Client Due Diligence/KYC and Payment Processing – The Need for Automation

The financial services vertical is under pressure from regulators to address client due diligence, KYC and payment monitoring activities. This is a complex task given the number of clients, the millions of payments processed each year and the variability in regional regulatory requirements. As a result, compliance costs have increased to more than 20% of operating expense.

Containing compliance cost is a priority. A number of point-specific automation solutions are available but these have limited areas of application and often raise IT security issues. Both cause problems for all organisations. Data privacy regulations are now universal and all require that high levels of data and cyber security be implemented across the entire processing chain. In some regions, this includes the requirement that any client data be contained within the physical boundaries of the jurisdiction.

To date, the various regulations have been addressed via silo solutions managed by independent regional specific teams. This approach must change given the escalating cost of compliance and global consolidation of business operations – particularly within the systemically important institutions.

Eliminating the redundancy of multiple, often replicated, client due diligence/KYC and payment platforms requires re-engineering the legacy infrastructure and migrating this capability onto a single platform. This in turn will allow:

  • a single view of each client
  • an organisation wide operating model
  • consolidation of client and product data
  • aggregation of risk exposure
  • implementation of a rules engine for due diligence across client, product and location
  • centralisation of the customer documentation management system
  • robust data and cyber security

The introduction of a single platform does not mean the introduction of a single data repository. Specific data protection laws require both the physical storage within and non-transmission of data across jurisdictional boundaries. Thus, data must reside within dedicated local repositories with standardised processes and procedures for the entire organisation being synchronised from a central location.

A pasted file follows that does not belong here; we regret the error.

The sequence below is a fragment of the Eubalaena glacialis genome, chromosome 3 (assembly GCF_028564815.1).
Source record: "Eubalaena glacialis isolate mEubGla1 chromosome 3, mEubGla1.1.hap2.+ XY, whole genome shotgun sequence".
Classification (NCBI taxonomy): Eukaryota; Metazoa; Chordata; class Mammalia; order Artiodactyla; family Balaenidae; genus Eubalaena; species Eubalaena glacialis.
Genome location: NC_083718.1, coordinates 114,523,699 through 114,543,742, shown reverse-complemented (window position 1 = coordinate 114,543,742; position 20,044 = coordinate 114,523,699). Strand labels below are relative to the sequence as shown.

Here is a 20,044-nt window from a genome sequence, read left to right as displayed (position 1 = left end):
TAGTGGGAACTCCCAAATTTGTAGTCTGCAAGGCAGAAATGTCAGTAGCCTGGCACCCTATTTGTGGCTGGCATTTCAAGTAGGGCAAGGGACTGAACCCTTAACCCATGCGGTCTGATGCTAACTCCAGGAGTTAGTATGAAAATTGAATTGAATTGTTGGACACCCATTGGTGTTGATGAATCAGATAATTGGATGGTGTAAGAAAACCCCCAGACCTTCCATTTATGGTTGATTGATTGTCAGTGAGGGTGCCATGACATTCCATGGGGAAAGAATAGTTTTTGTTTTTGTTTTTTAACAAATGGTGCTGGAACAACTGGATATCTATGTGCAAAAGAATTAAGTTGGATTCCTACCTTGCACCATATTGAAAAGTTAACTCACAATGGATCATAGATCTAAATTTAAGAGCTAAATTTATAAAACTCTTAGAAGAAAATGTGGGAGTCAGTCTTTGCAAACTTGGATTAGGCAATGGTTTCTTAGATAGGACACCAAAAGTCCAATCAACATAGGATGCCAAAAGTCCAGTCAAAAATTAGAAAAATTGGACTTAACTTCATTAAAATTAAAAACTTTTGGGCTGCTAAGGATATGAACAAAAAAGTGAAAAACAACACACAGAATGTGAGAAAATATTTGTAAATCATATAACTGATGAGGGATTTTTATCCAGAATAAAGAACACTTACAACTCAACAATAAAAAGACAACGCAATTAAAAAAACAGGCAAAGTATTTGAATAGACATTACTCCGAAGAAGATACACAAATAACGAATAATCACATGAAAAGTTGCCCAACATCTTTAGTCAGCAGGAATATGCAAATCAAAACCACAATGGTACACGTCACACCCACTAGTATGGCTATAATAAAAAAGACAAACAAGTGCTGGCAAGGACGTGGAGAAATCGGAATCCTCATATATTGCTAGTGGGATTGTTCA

Such a solution requires end-to-end re-engineering of the existing infrastructure, and implementing a new capability able to track complex, potentially long running processes, across a heterogeneous infrastructure. The solution should support a rules engine able to orchestrate specific product, client and jurisdiction requirements from a centralised location. This will enable alerts to be generated when actual and potential compliance breaches are identified, wherever these may occur globally.

To ensure complete client due diligence/KYC and payment controls, the solution must construct and maintain a register of all payment applications and the interfaces to those applications. This needs to be a completely automated electronic function, with the resulting registers being compiled and maintained in a central repository. This is essential to ensure the consistent implementation of an organisational wide operating model.

Conclusion
The financial services industry must eliminate multiple replicated client due diligence/KYC and payment platforms with an organisation wide automated solution. Only by so doing can compliance with multiple and sometimes conflicting regulatory, data and cyber security requirements be efficiently addressed across the entire processing chain.

Compliance costs consume more than 20% of overall operating expense. Reducing this cost is a priority for every organization. Complete automation of client due diligence, KYC and payment monitoring activities will introduce efficient compliance processes and contain the escalating cost of compliance.

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